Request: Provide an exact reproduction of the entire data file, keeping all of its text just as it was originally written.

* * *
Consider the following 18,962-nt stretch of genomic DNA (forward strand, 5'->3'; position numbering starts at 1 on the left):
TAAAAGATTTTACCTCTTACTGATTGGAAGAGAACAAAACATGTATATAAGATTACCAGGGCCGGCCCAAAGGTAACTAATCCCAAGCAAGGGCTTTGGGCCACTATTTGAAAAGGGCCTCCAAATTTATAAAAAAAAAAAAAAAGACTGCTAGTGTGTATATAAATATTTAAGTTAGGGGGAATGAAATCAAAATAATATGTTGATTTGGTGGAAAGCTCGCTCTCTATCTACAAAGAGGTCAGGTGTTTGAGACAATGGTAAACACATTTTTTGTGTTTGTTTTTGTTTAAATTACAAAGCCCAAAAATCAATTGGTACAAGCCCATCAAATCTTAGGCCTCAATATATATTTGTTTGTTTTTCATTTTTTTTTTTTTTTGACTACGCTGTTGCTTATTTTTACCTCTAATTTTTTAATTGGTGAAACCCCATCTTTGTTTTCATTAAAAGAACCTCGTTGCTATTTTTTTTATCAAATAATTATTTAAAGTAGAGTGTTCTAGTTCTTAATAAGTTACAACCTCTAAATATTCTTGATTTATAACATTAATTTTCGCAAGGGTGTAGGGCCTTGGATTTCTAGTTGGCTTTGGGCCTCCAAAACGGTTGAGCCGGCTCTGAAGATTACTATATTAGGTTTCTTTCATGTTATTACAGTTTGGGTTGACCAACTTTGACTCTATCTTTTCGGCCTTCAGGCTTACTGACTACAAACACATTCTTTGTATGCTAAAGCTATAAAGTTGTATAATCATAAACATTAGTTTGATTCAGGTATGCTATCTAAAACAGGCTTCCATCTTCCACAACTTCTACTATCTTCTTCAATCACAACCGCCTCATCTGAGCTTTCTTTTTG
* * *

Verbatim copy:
Consider the following 18,962-nt stretch of genomic DNA (forward strand, 5'->3'; position numbering starts at 1 on the left):
TAAAAGATTTTACCTCTTACTGATTGGAAGAGAACAAAACATGTATATAAGATTACCAGGGCCGGCCCAAAGGTAACTAATCCCAAGCAAGGGCTTTGGGCCACTATTTGAAAAGGGCCTCCAAATTTATAAAAAAAAAAAAAAAGACTGCTAGTGTGTATATAAATATTTAAGTTAGGGGGAATGAAATCAAAATAATATGTTGATTTGGTGGAAAGCTCGCTCTCTATCTACAAAGAGGTCAGGTGTTTGAGACAATGGTAAACACATTTTTTGTGTTTGTTTTTGTTTAAATTACAAAGCCCAAAAATCAATTGGTACAAGCCCATCAAATCTTAGGCCTCAATATATATTTGTTTGTTTTTCATTTTTTTTTTTTTTTGACTACGCTGTTGCTTATTTTTACCTCTAATTTTTTAATTGGTGAAACCCCATCTTTGTTTTCATTAAAAGAACCTCGTTGCTATTTTTTTTATCAAATAATTATTTAAAGTAGAGTGTTCTAGTTCTTAATAAGTTACAACCTCTAAATATTCTTGATTTATAACATTAATTTTCGCAAGGGTGTAGGGCCTTGGATTTCTAGTTGGCTTTGGGCCTCCAAAACGGTTGAGCCGGCTCTGAAGATTACTATATTAGGTTTCTTTCATGTTATTACAGTTTGGGTTGACCAACTTTGACTCTATCTTTTCGGCCTTCAGGCTTACTGACTACAAACACATTCTTTGTATGCTAAAGCTATAAAGTTGTATAATCATAAACATTAGTTTGATTCAGGTATGCTATCTAAAACAGGCTTCCATCTTCCACAACTTCTACTATCTTCTTCAATCACAACCGCCTCATCTGAGCTTTCTTTTTG